Located at the southernmost tip of Japan with Taiwan looming on its outskirts, Okinawa is made up of 49 inhabited islands (including Okinawa Island) and 111 uninhabited islands with sub-tropical temperatures year-round. Island hopping is a great way to experience each island’s unique personality, and from Okinawa’s main island, you can get to other islands by ferry or a short flight. Since the emergence of direct flights from Singapore to Naha via Jetstar (just over 5 hours’ flight time), it’s now easier to visit these islands.
The main island of the Okinawa chain – also called Okinawa – is the main hub for transport to the region. It’s home to an international airport, as well as ferry terminals to nearby islands. However, Okinawa itself is also home to a number of attractions, ranging from historic sites to shopping streets, scenic sites, and night spots. While many of the attractions are centred around its capital, Naha, further afield are attractions like picturesque capes, castle ruins, and the world-famous Churaumi Aquarium. Okinawa’s most famous shopping street is Kokusai-dori, which is packed with souvenir stores and restaurants that stretch for about 2km through downtown Naha. Just off this street is Yatai-Mura, where over 20 outdoor food stalls serve mostly Japanese fare made with Okinawan ingredients, and Makishi Public Market where you can get fresh produce and seafood; restaurants
here serve fresh seafood in the same fashion as Tsukiji in Tokyo.
The main drawcard in Okinawa island for visitors is Shuri Castle. Shuri was the former capital of the Ryukyu kingdom from the 15th to 19th centuries when Okinawa was an independent nation, and the castle was its stronghold. Shuri’s biggest attraction is the main hall of Seiden, the imposing vermilion-coloured landmark of Okinawa. The former venue for major state affairs, its architecture differs significantly from other Japanese castles. At certain times of the year, the castle hosts reenactments of royal processions and other important historic moments. Shureimon – the castle’s second gate – adorns the ¥2,000 note issued in 2000 to commemorate the G8 summit held in Okinawa. At one point, Ryukyu had more than 220 castles, with Shuri being the only fully-restored one today. Other castle ruins can still be seen in various parts of the island, including Katsuren which was built on a peninsula surrounded by the ocean, Nakagusuku with its six courtyards and unique stacked stone walls, as well as Nakijin Castle which features sacred groves and cherry blossoms.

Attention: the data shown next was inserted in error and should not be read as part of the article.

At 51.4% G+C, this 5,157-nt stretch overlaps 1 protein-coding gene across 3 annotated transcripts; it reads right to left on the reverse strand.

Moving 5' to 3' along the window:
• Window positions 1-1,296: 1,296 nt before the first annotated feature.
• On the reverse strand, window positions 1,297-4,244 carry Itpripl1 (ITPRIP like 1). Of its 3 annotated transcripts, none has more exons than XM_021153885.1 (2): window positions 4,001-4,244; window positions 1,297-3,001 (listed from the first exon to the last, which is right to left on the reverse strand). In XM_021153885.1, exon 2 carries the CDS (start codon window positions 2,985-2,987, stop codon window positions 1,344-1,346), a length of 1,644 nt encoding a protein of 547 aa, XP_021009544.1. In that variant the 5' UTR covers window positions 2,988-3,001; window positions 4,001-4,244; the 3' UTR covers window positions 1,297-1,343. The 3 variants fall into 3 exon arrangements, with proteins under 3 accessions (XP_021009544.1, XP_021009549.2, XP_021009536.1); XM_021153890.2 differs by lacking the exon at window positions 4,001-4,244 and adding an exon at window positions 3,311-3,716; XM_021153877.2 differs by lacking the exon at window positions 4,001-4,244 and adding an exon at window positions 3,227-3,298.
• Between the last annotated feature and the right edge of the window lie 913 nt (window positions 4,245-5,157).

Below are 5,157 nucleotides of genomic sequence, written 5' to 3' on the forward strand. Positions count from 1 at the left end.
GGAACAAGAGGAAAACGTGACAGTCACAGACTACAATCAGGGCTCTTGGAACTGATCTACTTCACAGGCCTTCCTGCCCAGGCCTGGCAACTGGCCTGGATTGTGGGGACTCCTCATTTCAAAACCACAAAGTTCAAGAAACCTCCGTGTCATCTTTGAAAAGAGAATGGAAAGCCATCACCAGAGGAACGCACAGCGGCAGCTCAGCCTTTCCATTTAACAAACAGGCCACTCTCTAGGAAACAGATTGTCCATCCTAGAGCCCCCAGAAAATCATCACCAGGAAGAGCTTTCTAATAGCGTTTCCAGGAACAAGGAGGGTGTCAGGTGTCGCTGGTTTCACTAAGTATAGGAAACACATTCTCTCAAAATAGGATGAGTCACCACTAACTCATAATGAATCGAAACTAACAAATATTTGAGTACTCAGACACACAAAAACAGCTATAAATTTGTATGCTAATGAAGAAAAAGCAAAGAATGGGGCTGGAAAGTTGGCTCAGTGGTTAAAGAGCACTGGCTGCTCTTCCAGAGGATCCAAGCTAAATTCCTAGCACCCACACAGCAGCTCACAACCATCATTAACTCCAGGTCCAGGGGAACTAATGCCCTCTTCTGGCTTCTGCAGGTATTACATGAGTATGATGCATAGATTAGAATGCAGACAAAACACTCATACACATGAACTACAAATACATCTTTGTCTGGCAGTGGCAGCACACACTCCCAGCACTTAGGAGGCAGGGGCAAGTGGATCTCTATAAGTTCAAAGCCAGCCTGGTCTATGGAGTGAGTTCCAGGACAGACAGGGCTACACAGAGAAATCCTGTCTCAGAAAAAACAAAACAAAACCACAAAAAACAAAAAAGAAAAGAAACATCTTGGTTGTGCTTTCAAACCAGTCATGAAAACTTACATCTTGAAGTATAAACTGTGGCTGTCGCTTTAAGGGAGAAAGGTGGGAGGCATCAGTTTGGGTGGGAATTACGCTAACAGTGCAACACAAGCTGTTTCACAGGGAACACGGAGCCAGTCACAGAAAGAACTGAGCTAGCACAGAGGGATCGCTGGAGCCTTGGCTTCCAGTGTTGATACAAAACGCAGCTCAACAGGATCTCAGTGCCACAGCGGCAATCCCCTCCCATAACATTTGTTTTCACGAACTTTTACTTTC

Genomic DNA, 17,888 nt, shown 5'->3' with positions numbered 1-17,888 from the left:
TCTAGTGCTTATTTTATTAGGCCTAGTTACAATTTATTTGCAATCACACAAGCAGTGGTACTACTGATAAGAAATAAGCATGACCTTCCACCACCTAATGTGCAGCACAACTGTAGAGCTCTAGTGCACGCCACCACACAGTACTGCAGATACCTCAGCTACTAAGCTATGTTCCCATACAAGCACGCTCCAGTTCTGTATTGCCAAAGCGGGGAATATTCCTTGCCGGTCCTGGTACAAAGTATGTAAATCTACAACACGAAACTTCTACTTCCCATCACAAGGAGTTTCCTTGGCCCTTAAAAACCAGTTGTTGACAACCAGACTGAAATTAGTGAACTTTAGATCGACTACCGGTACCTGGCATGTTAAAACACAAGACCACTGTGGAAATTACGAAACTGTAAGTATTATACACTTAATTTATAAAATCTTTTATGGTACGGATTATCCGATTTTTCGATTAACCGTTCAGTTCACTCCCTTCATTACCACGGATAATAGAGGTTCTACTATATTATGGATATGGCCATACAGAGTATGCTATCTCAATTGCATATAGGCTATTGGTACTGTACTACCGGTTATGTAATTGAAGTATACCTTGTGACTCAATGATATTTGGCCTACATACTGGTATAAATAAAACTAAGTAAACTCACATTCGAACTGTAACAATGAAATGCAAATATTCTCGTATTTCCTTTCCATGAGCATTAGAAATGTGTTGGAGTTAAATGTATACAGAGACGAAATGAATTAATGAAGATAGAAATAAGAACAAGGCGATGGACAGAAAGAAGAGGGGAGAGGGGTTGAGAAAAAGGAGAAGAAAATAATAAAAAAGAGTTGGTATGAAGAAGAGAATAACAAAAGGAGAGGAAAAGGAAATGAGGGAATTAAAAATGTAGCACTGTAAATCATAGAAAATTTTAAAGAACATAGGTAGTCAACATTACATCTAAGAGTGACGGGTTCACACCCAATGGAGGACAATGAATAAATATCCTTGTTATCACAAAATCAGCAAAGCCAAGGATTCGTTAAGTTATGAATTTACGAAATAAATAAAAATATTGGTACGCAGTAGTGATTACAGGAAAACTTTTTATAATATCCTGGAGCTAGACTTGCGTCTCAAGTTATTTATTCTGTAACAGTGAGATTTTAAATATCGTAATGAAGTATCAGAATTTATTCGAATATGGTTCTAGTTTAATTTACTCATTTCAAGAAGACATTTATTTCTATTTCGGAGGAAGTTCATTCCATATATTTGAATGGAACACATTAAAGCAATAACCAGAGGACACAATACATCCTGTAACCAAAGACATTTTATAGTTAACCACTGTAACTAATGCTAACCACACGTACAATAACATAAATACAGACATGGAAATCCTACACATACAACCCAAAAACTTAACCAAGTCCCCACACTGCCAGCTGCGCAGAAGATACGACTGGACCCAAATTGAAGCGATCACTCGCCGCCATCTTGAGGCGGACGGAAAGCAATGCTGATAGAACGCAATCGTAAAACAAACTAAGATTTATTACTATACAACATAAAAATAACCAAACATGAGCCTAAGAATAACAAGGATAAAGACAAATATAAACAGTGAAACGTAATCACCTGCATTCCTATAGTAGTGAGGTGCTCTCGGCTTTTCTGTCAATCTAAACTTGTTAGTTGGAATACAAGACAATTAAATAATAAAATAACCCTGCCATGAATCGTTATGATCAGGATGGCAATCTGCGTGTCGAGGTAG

If you’re on a road trip, you can check out Okinawa’s famous capes: Manza, Maeda, Hedo, and Zanpa. Each has its own unique attraction – Manza is famous for its elephant-shaped cliff, Maeda is known for its rock formations (and the access point to the famous Blue Cave dive site), Hedo is located on the northernmost tip of the island, and Zanpa is known for its lighthouse. All of these are great for watching sunsets.
Miyako-jima is practically pancake-flat and easy to get around. The main draw here is its soft sandy beaches which are protected by bays, making the entire island suitable for snorkelling, and best enjoyed from April to November when the water is warm. Popular beaches include Maehama’s white sand beach, Sunayama’s rock formations, and Yoshino’s beach which is a coral reef.
The most famous dive site on this island is Yabiji – it’s nicknamed ‘Phantasmal Island’ as it’s only exposed to open air once a year. This reef shelf is home to the largest cluster of coral reefs in Japan. With over 100 coral mounds and pinnacles, it’s covered with table corals and branch- shaped corals where reef fish live.
Ishigaki is famous for its beaches, and as the jumping-off point for excursions to nearby islands like Iriomote and Taketomi. An interesting site on the island is the Ishigaki Limestone Cave, a natural formation created over 200,000 years boasting gigantic stalactites and stalagmites, as well as giant clam fossils all beautifully illuminated in bright colours.
Ishigaki itself is also worth exploring for its number of dive sites – perhaps the most famous is the Manta Scramble (or Manta Point) located near the town of Kabira which is popular for leisure seekers.
As its name suggests, it’s an area where mantas congregate near the coast to feed and be cleaned by remoras that frequent the reefs. The sight of these graceful giants hovering above the coral reef is truly one to behold. The site is suitable for divers of all levels, and the mantas visit year-round.